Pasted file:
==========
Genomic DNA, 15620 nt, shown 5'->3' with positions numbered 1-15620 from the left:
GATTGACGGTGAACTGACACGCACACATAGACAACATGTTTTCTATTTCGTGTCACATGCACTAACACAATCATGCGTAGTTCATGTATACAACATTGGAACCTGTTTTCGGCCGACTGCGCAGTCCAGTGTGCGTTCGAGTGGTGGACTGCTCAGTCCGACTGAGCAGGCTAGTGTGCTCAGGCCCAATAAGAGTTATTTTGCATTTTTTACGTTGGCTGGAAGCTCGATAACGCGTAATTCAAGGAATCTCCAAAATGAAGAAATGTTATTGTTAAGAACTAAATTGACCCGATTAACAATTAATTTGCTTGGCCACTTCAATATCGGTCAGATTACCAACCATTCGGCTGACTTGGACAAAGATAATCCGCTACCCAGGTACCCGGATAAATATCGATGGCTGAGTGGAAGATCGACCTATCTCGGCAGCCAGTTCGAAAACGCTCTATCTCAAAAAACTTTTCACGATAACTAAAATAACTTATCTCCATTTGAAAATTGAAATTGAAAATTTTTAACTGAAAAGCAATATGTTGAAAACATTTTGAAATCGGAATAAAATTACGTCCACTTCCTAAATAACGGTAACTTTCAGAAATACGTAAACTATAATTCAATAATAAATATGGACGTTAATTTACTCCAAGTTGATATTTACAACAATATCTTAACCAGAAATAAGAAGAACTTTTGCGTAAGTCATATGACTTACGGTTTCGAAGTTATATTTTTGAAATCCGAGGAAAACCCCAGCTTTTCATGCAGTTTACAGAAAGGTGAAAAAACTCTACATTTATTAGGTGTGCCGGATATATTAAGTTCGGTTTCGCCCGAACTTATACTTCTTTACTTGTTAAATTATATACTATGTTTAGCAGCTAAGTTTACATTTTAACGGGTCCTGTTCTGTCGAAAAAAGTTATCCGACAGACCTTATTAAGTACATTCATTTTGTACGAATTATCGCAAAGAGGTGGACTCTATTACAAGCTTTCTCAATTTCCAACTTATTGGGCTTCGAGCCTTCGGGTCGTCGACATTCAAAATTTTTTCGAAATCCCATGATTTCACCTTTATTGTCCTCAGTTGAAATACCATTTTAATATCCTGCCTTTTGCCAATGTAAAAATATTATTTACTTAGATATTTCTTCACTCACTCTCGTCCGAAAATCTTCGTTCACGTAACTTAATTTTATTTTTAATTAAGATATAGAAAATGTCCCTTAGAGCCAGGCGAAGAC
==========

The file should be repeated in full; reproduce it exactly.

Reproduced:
Genomic DNA, 15620 nt, shown 5'->3' with positions numbered 1-15620 from the left:
GATTGACGGTGAACTGACACGCACACATAGACAACATGTTTTCTATTTCGTGTCACATGCACTAACACAATCATGCGTAGTTCATGTATACAACATTGGAACCTGTTTTCGGCCGACTGCGCAGTCCAGTGTGCGTTCGAGTGGTGGACTGCTCAGTCCGACTGAGCAGGCTAGTGTGCTCAGGCCCAATAAGAGTTATTTTGCATTTTTTACGTTGGCTGGAAGCTCGATAACGCGTAATTCAAGGAATCTCCAAAATGAAGAAATGTTATTGTTAAGAACTAAATTGACCCGATTAACAATTAATTTGCTTGGCCACTTCAATATCGGTCAGATTACCAACCATTCGGCTGACTTGGACAAAGATAATCCGCTACCCAGGTACCCGGATAAATATCGATGGCTGAGTGGAAGATCGACCTATCTCGGCAGCCAGTTCGAAAACGCTCTATCTCAAAAAACTTTTCACGATAACTAAAATAACTTATCTCCATTTGAAAATTGAAATTGAAAATTTTTAACTGAAAAGCAATATGTTGAAAACATTTTGAAATCGGAATAAAATTACGTCCACTTCCTAAATAACGGTAACTTTCAGAAATACGTAAACTATAATTCAATAATAAATATGGACGTTAATTTACTCCAAGTTGATATTTACAACAATATCTTAACCAGAAATAAGAAGAACTTTTGCGTAAGTCATATGACTTACGGTTTCGAAGTTATATTTTTGAAATCCGAGGAAAACCCCAGCTTTTCATGCAGTTTACAGAAAGGTGAAAAAACTCTACATTTATTAGGTGTGCCGGATATATTAAGTTCGGTTTCGCCCGAACTTATACTTCTTTACTTGTTAAATTATATACTATGTTTAGCAGCTAAGTTTACATTTTAACGGGTCCTGTTCTGTCGAAAAAAGTTATCCGACAGACCTTATTAAGTACATTCATTTTGTACGAATTATCGCAAAGAGGTGGACTCTATTACAAGCTTTCTCAATTTCCAACTTATTGGGCTTCGAGCCTTCGGGTCGTCGACATTCAAAATTTTTTCGAAATCCCATGATTTCACCTTTATTGTCCTCAGTTGAAATACCATTTTAATATCCTGCCTTTTGCCAATGTAAAAATATTATTTACTTAGATATTTCTTCACTCACTCTCGTCCGAAAATCTTCGTTCACGTAACTTAATTTTATTTTTAATTAAGATATAGAAAATGTCCCTTAGAGCCAGGCGAAGAC